in the mirror you’ll probably be okay.

Danny listens. After the assassination, once home again, he goes into the bathroom and does exactly what Adam stated; and then he looks himself in the eyes. There’s a haunted, wounded man staring back at him, but we know he’ll be okay. Sort of.

The assumption regarding spies is that if you can justify the actions you do – the lying, the betrayal, even the self-defensive murders, you’ll figure out a way to deal with it because you’re justified. This episode of MI-5 puts us straight.

More than that, the pressure Danny’s superiors had to put on him was unbelievable. It was wholly uncomfortable and at times painful. It felt like Danny was caught in a trap and had no choices. They kept battering him with his responsibilities, his duty, that he would be saving millions by murdering this one rogue scientist who was about to commit crimes against humanity.

The episode shakes you, makes you think about the emotions Danny was feeling, and Adam who had also had to do the same thing in the past, but also drives home what was unique about MI-5 – the cost of being an agent from an emotional standpoint. 

James Bond was MI-6 which is similar but somewhat different missions; however I never felt the depth of emotion as I did in MI-5 watching Bond shoots baddies.

There’s a very powerful and enduring resonance in this show and especially this episode. The emotional core of the story and the effect it had on Danny, makes this episode as memorable as anything I’ve ever seen.

Dig Deeper

The writers of MI-5 always looked below the surface of what we know about spies and tried to show us the human toll on both the agents, their lives, and their friends.

This is key to anything you write in order to get maximum responses from your audience.

Classic literature always worked below the surface. Shakespeare detailed the cost of being a king, queen, prince, or commoner. Romeo and Juliet tears your heart out as both characters sacrifice themselves to their deeply-felt love for each other. While we might not totally relate to being unable to live without someone to such an extent that you choose not to live at all, we resonate with the feelings; we understand how powerful the loss is because of the magnificent job Shakespeare does in showing us the deep connections these lovers share.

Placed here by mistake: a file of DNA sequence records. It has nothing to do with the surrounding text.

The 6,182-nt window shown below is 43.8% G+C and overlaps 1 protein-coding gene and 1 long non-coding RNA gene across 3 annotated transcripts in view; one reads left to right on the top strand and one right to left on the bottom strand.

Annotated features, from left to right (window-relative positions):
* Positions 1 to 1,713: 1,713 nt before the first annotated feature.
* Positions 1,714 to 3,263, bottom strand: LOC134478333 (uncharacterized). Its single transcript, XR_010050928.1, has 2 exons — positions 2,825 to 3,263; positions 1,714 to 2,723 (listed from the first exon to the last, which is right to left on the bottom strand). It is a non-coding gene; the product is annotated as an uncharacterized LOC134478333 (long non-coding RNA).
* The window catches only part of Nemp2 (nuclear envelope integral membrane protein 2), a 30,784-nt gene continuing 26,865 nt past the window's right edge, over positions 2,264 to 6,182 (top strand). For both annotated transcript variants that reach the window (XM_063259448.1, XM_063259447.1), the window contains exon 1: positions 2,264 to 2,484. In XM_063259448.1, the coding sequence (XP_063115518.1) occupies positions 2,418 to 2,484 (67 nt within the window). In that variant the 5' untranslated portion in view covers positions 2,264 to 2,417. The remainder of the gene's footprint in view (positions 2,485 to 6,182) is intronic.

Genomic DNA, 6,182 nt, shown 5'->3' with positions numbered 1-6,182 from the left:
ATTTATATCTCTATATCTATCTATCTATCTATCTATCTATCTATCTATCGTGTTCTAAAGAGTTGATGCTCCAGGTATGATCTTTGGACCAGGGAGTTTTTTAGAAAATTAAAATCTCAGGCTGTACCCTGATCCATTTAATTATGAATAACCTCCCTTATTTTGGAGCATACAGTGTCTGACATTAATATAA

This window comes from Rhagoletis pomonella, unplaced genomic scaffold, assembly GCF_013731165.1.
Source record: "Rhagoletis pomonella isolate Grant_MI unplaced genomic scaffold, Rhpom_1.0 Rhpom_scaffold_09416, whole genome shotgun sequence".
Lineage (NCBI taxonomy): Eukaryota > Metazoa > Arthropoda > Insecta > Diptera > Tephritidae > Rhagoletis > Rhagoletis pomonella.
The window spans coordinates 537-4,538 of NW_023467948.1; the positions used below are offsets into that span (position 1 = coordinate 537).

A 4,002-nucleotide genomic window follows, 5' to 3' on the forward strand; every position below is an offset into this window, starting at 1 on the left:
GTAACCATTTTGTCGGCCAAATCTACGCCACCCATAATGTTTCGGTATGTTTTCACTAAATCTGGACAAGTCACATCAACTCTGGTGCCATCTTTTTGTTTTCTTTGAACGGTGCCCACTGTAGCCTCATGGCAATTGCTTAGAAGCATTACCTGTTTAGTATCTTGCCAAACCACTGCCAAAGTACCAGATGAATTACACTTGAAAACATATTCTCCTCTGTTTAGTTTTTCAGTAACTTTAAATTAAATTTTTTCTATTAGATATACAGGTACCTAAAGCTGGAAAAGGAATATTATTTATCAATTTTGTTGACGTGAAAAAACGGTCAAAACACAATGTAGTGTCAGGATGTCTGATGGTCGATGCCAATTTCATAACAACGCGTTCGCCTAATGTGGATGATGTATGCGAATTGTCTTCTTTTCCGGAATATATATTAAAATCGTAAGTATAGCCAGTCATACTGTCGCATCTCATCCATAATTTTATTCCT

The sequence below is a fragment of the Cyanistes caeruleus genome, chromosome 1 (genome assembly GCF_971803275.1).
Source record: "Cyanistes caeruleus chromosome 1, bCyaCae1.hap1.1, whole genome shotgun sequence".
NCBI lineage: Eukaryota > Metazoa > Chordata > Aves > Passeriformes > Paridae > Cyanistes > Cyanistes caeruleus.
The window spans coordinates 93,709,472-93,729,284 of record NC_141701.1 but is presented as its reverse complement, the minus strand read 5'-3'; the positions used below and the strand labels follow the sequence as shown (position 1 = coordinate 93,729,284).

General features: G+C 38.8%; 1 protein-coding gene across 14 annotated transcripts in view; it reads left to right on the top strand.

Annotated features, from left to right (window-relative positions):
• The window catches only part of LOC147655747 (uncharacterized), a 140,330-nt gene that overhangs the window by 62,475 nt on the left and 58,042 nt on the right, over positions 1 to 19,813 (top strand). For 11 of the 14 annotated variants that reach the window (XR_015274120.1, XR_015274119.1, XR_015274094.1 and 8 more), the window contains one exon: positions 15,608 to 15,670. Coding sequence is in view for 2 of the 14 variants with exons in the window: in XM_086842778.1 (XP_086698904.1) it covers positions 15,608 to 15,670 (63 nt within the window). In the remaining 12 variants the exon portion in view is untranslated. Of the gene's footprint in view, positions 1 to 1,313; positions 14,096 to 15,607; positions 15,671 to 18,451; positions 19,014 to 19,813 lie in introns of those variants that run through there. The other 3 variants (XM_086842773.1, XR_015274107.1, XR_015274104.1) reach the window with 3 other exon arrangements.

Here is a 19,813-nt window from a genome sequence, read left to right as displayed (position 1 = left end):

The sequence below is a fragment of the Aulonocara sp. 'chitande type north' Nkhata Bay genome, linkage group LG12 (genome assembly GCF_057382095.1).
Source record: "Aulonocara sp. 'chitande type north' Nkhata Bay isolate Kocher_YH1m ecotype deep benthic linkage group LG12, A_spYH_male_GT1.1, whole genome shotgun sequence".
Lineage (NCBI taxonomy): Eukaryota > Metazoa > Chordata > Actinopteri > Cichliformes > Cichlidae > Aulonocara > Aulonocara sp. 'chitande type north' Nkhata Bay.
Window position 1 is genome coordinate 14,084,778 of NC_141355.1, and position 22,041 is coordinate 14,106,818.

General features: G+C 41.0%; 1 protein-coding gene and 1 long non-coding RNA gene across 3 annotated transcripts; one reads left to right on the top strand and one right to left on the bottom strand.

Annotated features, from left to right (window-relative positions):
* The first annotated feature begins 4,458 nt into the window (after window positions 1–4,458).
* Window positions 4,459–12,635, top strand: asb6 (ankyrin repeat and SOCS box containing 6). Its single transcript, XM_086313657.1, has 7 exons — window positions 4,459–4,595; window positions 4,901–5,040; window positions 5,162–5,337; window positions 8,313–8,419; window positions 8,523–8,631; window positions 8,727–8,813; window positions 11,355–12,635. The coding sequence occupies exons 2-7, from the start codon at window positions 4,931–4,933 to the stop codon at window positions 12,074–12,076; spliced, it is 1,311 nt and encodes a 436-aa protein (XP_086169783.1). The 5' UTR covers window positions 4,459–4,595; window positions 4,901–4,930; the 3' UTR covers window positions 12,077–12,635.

Film has gone deeply into passion and betrayal. The Postman Always Rings Twice, Chloe, Match Point etc. Because there is strong emotional resonance to the storyline the ending betrayals have maximum impact. 

Casablanca has an ending with two emotional cores – which is really the same one: love, both romantic and friendship. Overarching all are themes of regret, loss, sacrifice and duty.

In the ending scene at the airport, the entire emotional context of the movie is masterfully illuminated:

You’re saying this only to make me go.

I’m saying it because it’s true.
Inside of us we both know you
belong with Victor. If that plane leaves
the ground and you’re not with
him, you’ll regret it.

But what about us?

We’ll always have Paris. 

~~ cut ~~

Well I was right. You are a sentimentalist.

I don’t know what you’re talking about.

What you just did for Laszlo, and
that fairy tale that you invented to
send Ilsa away with him. I know a
little about women, my friend. She
went, but she knew you were lying.

~~ cut ~

(Renault) stands beside Rick. They both watch the plane take off until it disappears into the clouds.

Louis, I think this is the beginning
of a beautiful friendship.

The two walk off together into the night.


Incredible ending that summarizes and wraps everything up in a neat bow using the true nature of the characters.

Which brings us to another key element in emotional core.


The interior of characters is what we’re talking about when we work with emotional core. What really drives them?

The odd thing about an emotional core is that many times you find it stronger in villains. We can even understand and relate to most of what drives the emotional core of most villains.

The Joker: An outcast, shunned, bullied, made fun of – he can’t find a place in the world because the world continues to reject him.

Here’s a passage from the script that tells you exactly what the emotional core of the movie is about. It’s longish but really illuminating.

Have you seen what it’s like out
there, Murray? Do you ever actually
leave this studio? Everybody just
yells and screams at each other.
Nobody’s civil anymore. Nobody
thinks what it’s like to be the
other guy. You think men like